Secondly, being part of the CECAR–Asia projects gave me the opportunity to travel to countries such as China and Sri Lanka. I could see how traditional agricultural communities sustain production and livelihoods in the remote Hani rice terraces in Kunming, China. I had the opportunity to visit the landslide sites of Sri Lanka and have a look at the different sustainable measures undertaken to mitigate landslides. All this gave me first hand experience of the practical aspects of sustainability measures and helped me explore the application of remote sensing in this area.
Japan: a new culture
Everyone moving to a foreign country faces a culture shock in some degree. This is very normal, for every country is different. I lived abroad a few years before moving to Japan. When I first reached Japan, what I faced was not a culture shock but a ‘culture awe’. This beautiful country and its people amazed me. Their hospitality, politeness, helpfulness, dedication, punctuality, cleanliness, discipline and unity as a nation were astonishing. It didn’t take me long to respect the country and its people. I fell in love with their culture and their cuisine.
During holidays, I travelled far and wide in Japan. I was spellbound in every season, be it the koyo in autumn, the sakuras in spring or the snow in winter. I did not know Japanese but I never felt uncomfortable dealing with people here. Perhaps being part of an international organisation made it easier for me. My day-to-day work-related conversation was in English. But outside the work place, I really enjoyed every bit of Japan. As they say “be a Roman when in Rome”, it is important to be open minded and accepting of the uniqueness of every culture. To me, Japan is one of the most beautiful countries with a lot of things to learn from.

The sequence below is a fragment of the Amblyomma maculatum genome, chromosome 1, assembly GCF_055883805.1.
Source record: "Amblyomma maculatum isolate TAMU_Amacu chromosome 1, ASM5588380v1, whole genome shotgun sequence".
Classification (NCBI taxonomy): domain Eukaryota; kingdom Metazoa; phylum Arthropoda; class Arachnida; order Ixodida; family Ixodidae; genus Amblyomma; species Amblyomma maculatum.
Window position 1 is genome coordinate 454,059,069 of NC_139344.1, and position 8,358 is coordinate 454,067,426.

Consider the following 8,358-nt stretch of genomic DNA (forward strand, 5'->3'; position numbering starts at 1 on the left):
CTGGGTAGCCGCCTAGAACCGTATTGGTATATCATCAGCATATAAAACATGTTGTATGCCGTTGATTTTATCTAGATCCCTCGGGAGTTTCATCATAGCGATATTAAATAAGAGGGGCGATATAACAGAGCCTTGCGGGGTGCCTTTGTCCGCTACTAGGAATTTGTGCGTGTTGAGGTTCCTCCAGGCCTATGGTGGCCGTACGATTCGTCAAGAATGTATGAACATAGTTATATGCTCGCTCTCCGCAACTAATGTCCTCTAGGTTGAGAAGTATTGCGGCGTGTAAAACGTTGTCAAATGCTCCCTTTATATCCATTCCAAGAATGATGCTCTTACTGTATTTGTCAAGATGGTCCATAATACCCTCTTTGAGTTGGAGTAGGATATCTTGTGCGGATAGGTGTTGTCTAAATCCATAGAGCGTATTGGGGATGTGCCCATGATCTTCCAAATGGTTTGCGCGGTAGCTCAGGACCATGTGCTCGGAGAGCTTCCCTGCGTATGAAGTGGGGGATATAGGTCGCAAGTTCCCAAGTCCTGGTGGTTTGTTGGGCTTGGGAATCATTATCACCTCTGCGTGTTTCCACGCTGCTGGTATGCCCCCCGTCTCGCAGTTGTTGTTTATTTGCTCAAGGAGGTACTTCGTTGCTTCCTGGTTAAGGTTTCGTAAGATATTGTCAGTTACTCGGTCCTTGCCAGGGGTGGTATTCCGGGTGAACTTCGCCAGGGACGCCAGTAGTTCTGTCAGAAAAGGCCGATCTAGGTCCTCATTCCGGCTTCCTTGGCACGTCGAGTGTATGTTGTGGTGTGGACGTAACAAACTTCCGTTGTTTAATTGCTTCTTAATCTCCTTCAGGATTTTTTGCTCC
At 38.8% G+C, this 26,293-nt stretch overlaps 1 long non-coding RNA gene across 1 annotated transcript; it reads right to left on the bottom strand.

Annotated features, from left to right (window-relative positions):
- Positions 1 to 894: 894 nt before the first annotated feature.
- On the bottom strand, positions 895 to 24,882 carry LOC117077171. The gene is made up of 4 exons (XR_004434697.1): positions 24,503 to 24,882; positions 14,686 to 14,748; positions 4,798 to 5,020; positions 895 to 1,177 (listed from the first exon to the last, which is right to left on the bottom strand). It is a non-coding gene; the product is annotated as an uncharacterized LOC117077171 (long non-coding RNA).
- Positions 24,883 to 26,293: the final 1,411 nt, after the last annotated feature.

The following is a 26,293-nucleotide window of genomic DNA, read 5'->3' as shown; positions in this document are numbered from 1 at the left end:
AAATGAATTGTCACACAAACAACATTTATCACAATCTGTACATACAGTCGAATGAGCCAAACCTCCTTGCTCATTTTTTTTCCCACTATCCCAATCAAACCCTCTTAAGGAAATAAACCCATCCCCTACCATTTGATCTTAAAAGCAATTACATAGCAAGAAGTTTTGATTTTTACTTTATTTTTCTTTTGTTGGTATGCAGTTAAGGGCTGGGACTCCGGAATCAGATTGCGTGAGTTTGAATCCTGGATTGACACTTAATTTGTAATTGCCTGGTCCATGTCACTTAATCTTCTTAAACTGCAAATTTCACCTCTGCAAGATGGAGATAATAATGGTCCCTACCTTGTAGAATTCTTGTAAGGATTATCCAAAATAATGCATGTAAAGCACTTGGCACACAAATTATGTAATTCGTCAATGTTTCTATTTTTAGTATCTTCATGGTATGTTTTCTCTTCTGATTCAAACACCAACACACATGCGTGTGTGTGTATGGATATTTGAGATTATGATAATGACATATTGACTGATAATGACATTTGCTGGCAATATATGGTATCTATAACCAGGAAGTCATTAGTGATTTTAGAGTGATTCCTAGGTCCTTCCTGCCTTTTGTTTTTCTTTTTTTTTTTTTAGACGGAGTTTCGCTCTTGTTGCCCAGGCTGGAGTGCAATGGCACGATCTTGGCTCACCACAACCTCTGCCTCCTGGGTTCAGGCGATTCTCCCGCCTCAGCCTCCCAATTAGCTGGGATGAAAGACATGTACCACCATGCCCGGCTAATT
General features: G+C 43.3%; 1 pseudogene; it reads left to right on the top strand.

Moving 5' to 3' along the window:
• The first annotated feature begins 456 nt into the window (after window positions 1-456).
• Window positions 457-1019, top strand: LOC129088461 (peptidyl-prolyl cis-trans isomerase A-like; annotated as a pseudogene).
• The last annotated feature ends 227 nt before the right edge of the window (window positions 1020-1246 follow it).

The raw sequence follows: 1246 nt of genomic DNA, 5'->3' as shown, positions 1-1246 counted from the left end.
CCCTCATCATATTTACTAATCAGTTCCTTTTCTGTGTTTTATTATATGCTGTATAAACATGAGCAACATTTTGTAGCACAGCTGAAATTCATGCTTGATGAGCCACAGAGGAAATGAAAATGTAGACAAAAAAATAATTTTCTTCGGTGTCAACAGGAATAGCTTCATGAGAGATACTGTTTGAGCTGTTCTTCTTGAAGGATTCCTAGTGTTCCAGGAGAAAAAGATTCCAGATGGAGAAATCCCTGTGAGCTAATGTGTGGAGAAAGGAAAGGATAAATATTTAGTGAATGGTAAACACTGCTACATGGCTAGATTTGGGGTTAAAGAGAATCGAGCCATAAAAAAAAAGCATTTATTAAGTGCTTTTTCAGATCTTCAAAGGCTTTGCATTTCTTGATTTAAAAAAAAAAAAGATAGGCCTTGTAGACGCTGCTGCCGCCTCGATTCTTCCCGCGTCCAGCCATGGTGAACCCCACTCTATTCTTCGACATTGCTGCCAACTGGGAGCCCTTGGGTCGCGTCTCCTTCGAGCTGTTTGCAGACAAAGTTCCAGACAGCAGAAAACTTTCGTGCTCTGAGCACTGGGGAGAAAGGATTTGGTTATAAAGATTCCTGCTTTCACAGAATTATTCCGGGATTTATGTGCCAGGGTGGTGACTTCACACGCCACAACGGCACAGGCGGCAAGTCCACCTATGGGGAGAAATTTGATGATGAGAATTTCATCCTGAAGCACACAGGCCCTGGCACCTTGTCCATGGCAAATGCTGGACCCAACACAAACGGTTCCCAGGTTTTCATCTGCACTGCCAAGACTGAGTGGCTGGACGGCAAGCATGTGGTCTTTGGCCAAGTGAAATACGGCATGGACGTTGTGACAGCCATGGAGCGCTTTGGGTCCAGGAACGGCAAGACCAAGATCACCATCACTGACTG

What to do after a postdoc
There are a number of career options on completion of a postdoc. And being associated with the UN makes these options wider. After the postdoc, most people take up either the academic career and move on to other universities while others prefer the research career. Being part of the UN makes it easier to look for openings in the United Nations as well. However, I am more passionate about teaching and prefer the academic path as a career.
After all those stressful years of PhD, the postdoc definitely offers a relatively relaxed pace to carry on research. These are the years to invest in further research and publications. These years pave the way for a better future in academics or research or sometimes even in industries and as consultants. The years invested in postdoctoral research prepare the base and offer the time to choose the most suitable career option.
Regarding doing a postdoc in Japan, I would strongly encourage researchers to give it a go. If one can overcome the language barrier, it is a country worth living in and working. The opportunities are increasing for foreigners in Japan. Also, the quality of research is undoubtedly world class. Postdoc is a phase where we get to learn more about our passions, career choices as well as other people. So, I would definitely suggest postdoc aspirants to keep up the hard work and passion for research and also to enjoy life during these years before you start on with a more serious work life.